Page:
MF: That’s been eating on me a lot, actually. I’ve been working a lot in refugee camps and then you go over to Europe and you just see the disconnect, people don’t understand the reality on the ground. I was in Lebanon right before the refugee crisis was considered a crisis in Europe, and I myself didn’t understand the full scope of the problem.
I have thought about covering the refugee crisis and there are some things I’m researching, but I’m still trying to figure out the angle that I want to focus on. I tend to choose stories that nobody is covering, and if I were to cover a story that’s in the news a lot, I would want to find a specific angle.
My mother right now is taking care of six Afghan boys that came to Sweden unaccompanied. So it’s something that is very present in my life because when I go to see my mother, there are refugees in my own home. It’s a reality we are going to have to deal with.
I was thinking about that when I was growing up too, because [in our neighborhood] we had refugees from Kurdistan, from Iran. You look at the news and then a few years pass and you start seeing people from these places showing up in your neighborhood and living where you live. So it’s in everybody’s interests to be concerned and informed with current events.
People are alarmed about the influx of refugees to Europe but they should think about the fact that, within Africa and the Middle East, you’re dealing with migration on a much larger scale. You can look at Ethiopia, Kenya, or Lebanon, countries that have been hosting millions of refugees. So it’s important to keep perspective because poorer countries have been dealing with a mass influx of refugees for years.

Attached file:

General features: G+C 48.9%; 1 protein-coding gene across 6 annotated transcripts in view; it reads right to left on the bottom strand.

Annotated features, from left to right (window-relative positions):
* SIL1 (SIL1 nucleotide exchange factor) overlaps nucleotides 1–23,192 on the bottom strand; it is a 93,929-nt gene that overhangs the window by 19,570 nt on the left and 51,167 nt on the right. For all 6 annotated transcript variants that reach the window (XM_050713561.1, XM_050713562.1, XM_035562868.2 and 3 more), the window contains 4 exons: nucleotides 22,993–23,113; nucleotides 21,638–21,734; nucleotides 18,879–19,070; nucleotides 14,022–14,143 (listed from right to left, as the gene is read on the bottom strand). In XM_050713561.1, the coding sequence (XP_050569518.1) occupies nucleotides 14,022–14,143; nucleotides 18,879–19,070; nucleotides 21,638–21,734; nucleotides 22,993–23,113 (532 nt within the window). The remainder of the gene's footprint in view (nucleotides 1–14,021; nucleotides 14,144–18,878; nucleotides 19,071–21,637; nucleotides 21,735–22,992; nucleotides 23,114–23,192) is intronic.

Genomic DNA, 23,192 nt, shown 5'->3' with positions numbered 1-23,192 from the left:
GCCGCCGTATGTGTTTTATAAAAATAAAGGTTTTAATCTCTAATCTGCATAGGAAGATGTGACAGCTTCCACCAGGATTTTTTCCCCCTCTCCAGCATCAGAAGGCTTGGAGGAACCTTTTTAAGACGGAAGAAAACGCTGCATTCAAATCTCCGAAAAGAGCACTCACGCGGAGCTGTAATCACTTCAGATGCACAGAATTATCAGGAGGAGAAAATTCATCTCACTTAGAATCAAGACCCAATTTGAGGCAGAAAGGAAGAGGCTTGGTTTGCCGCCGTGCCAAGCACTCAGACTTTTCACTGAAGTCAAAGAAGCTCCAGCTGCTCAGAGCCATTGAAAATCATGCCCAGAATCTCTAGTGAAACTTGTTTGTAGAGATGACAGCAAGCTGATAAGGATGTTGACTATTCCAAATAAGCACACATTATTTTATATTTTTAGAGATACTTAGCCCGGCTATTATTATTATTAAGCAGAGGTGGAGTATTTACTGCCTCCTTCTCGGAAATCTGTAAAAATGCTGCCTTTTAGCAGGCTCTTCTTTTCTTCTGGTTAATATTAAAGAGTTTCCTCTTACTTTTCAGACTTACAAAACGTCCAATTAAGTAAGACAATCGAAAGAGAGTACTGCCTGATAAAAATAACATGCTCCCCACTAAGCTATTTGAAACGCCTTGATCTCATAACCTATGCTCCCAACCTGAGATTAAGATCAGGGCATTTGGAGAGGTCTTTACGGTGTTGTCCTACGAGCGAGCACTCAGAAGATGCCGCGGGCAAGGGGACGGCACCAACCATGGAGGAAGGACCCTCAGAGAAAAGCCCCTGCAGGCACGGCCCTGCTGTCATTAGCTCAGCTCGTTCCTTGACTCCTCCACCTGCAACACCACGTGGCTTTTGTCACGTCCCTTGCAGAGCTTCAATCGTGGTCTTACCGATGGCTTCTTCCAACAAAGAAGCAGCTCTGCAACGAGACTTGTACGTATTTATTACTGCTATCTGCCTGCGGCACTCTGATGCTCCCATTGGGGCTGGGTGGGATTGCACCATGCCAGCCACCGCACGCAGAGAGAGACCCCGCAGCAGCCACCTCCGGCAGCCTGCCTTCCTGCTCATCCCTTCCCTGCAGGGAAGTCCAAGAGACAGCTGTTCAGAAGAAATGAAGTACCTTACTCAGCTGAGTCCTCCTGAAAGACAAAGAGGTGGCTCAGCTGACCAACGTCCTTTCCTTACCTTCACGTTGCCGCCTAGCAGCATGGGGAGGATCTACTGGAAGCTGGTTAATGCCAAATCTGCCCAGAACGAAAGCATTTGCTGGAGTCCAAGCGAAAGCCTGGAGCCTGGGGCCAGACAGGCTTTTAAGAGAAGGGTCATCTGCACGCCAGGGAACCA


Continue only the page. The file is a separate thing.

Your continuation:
CC: Your Eritrean wedding photo was the first Instagram photo to win the World Press Photo. What was it about it that made it a special picture for you?
MF: For me, it’s just a really nice moment. Here you have these refugees and they’re celebrating a marriage. When people think about refugees they think about people living in a camp or who are destitute. They certainly have their issues, but they do their best to live their lives with dignity. They made themselves look very beautiful that day, and I also like the composition of them on the stairs. These people are displaced, but in that moment they’re trying to reclaim their dignity and live their lives and celebrate a marriage, like anybody in the world would want to do.
CC: What is your thought process for Instagram? How have you, over time, realized what works and what doesn’t and how do you integrate it with your own work?
MF: I never really put a whole story I’m working on up on Instagram, I mostly put snippets of my travels. Instagram is a home to pictures that otherwise wouldn’t have a home. Every day I upload pictures that nobody would want to publish, but they are still pictures I like. It’s interesting because with Instagram you become your own outlet and your own editor.
CC: You have a huge following. What does that do to your daily life? Do you respond to the comments, are you overwhelmed? Now you have a direct connection to the audience that you didn’t used to have.
MF: I try to not reflect too much upon it. Sometimes when people feel like they’re being seen, they start changing and becoming a little more self-conscious. I want to shy away from that, because I think sometimes people do their most authentic work when they’re not thinking too much about it.
Over the last few years, the world of photography seems to have been literally turned upside down: with unprecedented speed, the dynamics revolutionizing the field over the past decade have become trends that media companies must not discount — at least not the ones that wish to survive.